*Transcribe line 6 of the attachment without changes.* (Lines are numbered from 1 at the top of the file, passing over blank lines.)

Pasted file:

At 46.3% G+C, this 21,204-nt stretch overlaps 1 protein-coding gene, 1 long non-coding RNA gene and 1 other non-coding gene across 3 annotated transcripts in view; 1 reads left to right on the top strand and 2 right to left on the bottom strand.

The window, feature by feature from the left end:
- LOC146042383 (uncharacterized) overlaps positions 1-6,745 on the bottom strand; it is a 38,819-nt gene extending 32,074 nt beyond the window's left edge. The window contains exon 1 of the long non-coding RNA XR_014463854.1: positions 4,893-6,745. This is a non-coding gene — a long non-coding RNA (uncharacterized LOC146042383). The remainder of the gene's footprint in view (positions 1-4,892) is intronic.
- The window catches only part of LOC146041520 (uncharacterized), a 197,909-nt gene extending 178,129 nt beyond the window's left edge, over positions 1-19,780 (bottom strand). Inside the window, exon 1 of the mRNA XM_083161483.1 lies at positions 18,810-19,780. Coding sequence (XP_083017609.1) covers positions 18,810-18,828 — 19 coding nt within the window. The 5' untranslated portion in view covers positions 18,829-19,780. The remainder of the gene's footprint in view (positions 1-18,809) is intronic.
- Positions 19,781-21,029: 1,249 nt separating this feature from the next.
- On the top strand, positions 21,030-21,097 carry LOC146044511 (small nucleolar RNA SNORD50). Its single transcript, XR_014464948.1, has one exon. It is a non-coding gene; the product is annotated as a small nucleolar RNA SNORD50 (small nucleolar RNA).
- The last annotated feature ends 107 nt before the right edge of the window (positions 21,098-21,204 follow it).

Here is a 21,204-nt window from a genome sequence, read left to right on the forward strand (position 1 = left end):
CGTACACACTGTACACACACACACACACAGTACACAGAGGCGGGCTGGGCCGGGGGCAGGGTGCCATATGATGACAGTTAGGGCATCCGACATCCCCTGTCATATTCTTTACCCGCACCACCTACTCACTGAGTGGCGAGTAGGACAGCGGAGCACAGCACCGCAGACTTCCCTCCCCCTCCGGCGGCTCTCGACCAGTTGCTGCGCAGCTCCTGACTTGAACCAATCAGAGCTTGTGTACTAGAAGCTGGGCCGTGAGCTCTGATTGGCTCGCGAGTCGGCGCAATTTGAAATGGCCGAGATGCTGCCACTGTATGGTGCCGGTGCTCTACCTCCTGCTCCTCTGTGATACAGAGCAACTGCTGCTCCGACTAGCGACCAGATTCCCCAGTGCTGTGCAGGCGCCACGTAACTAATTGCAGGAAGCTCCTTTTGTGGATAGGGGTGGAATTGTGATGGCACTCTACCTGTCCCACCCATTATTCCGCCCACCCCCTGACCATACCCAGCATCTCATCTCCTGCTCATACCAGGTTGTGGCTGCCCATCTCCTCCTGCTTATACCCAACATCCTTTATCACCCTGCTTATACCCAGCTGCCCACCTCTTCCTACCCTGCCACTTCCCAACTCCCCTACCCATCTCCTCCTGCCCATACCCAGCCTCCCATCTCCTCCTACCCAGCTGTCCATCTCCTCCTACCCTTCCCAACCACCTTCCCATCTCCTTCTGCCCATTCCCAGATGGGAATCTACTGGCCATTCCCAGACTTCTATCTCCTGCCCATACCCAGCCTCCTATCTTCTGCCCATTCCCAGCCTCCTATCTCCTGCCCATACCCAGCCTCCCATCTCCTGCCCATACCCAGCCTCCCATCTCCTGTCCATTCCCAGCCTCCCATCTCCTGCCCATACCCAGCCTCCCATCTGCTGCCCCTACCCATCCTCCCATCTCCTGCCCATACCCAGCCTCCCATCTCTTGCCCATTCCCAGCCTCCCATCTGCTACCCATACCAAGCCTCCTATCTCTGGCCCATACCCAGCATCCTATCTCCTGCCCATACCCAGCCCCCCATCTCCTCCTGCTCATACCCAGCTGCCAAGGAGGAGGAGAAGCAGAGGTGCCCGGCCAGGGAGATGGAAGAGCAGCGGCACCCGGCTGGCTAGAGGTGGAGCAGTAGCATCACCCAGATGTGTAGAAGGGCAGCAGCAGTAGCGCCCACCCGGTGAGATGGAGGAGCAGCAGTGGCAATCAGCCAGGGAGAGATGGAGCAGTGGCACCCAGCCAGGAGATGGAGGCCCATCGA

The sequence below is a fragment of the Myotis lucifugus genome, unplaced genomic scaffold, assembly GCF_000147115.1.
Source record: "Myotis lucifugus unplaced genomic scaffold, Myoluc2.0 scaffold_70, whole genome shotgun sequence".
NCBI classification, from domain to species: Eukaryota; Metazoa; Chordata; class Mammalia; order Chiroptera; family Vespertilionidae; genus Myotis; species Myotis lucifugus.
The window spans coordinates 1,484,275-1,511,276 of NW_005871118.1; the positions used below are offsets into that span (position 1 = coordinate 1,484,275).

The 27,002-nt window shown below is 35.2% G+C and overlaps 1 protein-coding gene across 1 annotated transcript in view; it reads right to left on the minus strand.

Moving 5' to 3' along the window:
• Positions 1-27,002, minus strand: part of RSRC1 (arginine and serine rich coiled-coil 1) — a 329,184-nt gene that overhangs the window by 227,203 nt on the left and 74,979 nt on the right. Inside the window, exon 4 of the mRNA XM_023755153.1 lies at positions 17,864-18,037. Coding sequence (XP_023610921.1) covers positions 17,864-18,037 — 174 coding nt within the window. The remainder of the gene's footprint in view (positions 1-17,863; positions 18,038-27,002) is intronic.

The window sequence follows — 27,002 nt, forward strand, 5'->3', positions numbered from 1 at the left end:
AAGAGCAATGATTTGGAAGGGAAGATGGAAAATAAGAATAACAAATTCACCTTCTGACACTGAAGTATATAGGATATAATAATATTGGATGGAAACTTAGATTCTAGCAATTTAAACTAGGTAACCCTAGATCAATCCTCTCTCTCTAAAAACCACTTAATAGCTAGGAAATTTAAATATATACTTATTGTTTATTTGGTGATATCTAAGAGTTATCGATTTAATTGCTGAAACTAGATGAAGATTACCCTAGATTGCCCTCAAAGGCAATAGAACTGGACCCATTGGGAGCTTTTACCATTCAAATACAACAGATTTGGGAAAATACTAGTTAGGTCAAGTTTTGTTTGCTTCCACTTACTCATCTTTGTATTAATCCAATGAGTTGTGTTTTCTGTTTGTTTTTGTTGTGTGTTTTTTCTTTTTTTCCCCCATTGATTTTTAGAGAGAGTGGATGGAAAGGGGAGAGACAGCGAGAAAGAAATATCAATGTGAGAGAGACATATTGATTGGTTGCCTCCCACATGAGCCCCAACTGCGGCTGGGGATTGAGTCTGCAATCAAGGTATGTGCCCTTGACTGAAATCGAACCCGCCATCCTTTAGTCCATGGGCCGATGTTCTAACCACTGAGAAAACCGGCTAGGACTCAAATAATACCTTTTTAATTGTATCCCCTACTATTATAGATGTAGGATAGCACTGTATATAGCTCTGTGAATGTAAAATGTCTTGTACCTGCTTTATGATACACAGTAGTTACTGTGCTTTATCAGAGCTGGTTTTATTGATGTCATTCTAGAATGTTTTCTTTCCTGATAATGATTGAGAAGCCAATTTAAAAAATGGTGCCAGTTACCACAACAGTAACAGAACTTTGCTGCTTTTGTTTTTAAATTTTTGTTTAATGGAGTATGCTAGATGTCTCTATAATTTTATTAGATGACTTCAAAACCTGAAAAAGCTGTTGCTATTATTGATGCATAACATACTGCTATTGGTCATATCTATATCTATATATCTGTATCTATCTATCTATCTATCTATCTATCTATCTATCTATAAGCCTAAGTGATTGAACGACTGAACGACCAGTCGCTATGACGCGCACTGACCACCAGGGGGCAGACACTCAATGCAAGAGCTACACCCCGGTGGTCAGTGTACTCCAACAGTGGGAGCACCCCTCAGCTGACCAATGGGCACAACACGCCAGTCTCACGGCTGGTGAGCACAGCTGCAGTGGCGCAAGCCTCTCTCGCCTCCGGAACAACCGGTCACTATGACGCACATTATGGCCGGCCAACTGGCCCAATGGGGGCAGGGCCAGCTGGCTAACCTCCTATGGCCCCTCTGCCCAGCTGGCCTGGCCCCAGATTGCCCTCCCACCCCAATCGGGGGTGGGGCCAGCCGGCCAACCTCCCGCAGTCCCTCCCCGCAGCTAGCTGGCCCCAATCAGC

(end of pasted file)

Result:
- On the top strand, positions 21,030-21,097 carry LOC146044511 (small nucleolar RNA SNORD50). Its single transcript, XR_014464948.1, has one exon. It is a non-coding gene; the product is annotated as a small nucleolar RNA SNORD50 (small nucleolar RNA).